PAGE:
Christmas Memories: Fish River Trees Helps Cultivate Holiday Traditions
The tingly taste of peppermint. The sharp scent of fresh pine. The joyous squeals of festively outfitted children playing outdoors. The relief as the last homemade ornament finds its home on the tree.
These are the memories and traditions Steve and Sandra Mannhard cultivate each winter as thousands of families descend on Fish River Trees, their Baldwin County Christmas tree farm.
“The farm is all about children and families,” said Steve, a St. Louis native and English-teacher-turned-Christmas-tree-farmer. “You watch them run up and down rows of trees, and something magical happens.”
Situated on former swampland near the Fish River, the 40-acre Summerdale farm began in 1981 when Steve planted 7,000 Virginia pine seedlings in soybean stubble. Auburn University was promoting Christmas tree farming as an alternative land use, and Steve took a leap of faith into agriculture.
“Somewhere in my heart, there was always a love for farming,” said the 68 year old.
Today, the Mannhards sell almost 5,000 trees a year, mostly choose-and-cut trees like Leyland cypress. They also offer a dual-purpose product — container-grown trees that can be planted after presents are opened and ornaments are packed away.
Living Christmas trees, as the Mannhards call them, can be purchased for landscaping year round from the farm's evergreen nursery.
The farm's trees range from table toppers to the 15-foot wonder that welcomed visitors to Alfa Insurance and Alabama Farmers Federation's Montgomery home office last year.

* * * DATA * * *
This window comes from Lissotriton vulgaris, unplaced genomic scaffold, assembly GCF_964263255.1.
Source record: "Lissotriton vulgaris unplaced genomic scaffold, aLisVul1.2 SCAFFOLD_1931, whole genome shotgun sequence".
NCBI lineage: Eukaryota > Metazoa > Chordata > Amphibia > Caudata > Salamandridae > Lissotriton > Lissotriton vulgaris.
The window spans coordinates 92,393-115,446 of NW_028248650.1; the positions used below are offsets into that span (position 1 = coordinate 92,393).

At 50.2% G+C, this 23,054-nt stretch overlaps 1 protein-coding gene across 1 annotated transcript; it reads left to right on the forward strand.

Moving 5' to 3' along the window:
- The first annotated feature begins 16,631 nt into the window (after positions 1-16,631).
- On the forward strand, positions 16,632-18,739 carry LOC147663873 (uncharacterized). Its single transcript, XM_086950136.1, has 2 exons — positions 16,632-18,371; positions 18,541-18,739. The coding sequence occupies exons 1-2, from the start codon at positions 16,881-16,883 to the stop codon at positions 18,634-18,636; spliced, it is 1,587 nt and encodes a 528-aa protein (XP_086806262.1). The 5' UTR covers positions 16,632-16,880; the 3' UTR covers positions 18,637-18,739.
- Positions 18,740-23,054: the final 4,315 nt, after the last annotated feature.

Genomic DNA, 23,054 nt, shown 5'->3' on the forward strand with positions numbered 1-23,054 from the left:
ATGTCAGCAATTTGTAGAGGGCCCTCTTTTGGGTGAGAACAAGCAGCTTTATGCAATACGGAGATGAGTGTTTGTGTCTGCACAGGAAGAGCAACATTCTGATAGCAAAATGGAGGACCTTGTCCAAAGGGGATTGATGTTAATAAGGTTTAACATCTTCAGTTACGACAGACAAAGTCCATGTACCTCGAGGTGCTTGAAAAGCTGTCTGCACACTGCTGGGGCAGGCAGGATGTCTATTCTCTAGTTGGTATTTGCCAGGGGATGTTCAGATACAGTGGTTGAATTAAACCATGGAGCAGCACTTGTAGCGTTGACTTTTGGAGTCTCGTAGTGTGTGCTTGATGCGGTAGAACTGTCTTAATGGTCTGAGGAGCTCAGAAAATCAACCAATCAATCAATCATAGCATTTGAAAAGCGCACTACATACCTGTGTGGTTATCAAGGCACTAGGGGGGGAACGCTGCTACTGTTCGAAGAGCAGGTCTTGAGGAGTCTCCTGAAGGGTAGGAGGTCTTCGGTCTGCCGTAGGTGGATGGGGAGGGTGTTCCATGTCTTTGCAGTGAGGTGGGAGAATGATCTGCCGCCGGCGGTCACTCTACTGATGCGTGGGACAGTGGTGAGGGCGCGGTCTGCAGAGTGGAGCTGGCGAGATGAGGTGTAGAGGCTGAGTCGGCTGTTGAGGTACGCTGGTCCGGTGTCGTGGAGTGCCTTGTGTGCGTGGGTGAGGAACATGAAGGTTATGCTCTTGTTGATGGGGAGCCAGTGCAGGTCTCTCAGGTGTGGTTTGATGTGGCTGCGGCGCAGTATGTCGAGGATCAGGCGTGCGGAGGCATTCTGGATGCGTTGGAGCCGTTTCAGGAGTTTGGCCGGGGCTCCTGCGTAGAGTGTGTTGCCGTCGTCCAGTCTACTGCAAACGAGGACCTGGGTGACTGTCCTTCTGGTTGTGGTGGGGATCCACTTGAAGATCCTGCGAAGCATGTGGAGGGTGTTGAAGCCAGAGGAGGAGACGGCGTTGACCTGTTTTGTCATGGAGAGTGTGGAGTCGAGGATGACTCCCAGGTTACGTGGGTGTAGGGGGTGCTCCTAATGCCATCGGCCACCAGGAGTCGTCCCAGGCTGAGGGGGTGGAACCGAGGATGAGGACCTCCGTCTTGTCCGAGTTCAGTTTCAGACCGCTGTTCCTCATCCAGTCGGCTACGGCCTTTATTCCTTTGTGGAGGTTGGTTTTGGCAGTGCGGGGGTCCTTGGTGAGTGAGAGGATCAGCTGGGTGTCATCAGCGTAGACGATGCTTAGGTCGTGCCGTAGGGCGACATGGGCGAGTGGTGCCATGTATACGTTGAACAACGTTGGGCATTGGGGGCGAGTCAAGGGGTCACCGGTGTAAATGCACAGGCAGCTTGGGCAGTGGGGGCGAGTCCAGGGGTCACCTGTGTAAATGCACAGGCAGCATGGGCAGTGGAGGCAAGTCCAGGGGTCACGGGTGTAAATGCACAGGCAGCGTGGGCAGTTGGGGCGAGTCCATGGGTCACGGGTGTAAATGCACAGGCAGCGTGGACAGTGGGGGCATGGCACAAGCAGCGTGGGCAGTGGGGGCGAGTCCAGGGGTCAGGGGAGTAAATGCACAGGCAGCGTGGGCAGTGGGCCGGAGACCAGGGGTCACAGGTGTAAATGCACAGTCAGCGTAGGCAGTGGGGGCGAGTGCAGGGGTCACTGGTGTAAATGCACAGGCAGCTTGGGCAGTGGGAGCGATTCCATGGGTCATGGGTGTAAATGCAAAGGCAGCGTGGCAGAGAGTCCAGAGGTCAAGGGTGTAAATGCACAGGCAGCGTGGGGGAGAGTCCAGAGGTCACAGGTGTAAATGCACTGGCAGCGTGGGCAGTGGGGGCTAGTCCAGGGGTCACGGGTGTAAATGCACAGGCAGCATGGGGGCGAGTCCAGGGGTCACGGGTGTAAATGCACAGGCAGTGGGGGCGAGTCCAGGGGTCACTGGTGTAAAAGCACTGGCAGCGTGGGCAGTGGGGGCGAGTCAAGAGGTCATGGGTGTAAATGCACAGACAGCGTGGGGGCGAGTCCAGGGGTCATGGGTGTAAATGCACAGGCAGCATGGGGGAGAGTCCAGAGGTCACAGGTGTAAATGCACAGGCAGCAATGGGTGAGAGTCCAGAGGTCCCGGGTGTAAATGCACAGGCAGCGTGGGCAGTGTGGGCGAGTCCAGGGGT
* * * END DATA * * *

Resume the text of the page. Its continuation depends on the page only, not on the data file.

The Mannhards also sell wreaths, offer train and pony rides, host Santa Claus and feature a manger scene. Their farm has a new venture opening soon – Fish River Cabins, available for rent in 2017.
“The very first day I came here, I fell in love with the place,” said Sandra, 58, who met Steve in the U.S. Army Reserve.
It begins to look a lot like Christmas at Fish River Trees the weeks before Thanksgiving when the Mannhards “flip the farm,” as Sandra says, into a store. They open for holiday business the day after Thanksgiving, and 70 percent of their product is sold by Dec. 1.
“Our customers want that quality family time they remember from their childhood,” said Sandra.
The Federation's Mac Higginbotham said local Christmas tree farms are a form of agritourism, where families look to farms for entertainment and fun.
“Alabama is home to about a dozen Christmas tree farms, and they enjoy creating holiday memories for families,” said Higginbotham, the Federation's Greenhouse, Nursery & Sod Division director. “Plus, Christmas trees grown in Alabama are fresher and last longer than those shipped from states like Michigan and North Carolina.”
All but the pre-cut Fraser fir trees are grown on-site, making Fish River Trees’ prices comparable to wholesale rates, Steve said.
Choose-and-cut trees include Virginia pine; Leyland, Carolina sapphire, blue ice and Murray cypress; and green giant arborvitae. Prices vary depending on tree size and variety.
Families may choose, cut and carry home trees until Dec. 23, when the Mannhards close shop and deck the halls with their family.
“The holiday isn’t something you want to get away from,” Steve said. “Families are in the Christmas spirit when they come here, and it’s contagious.”
For more information, find Fish River Trees on Facebook or visit FishRiverTrees.com.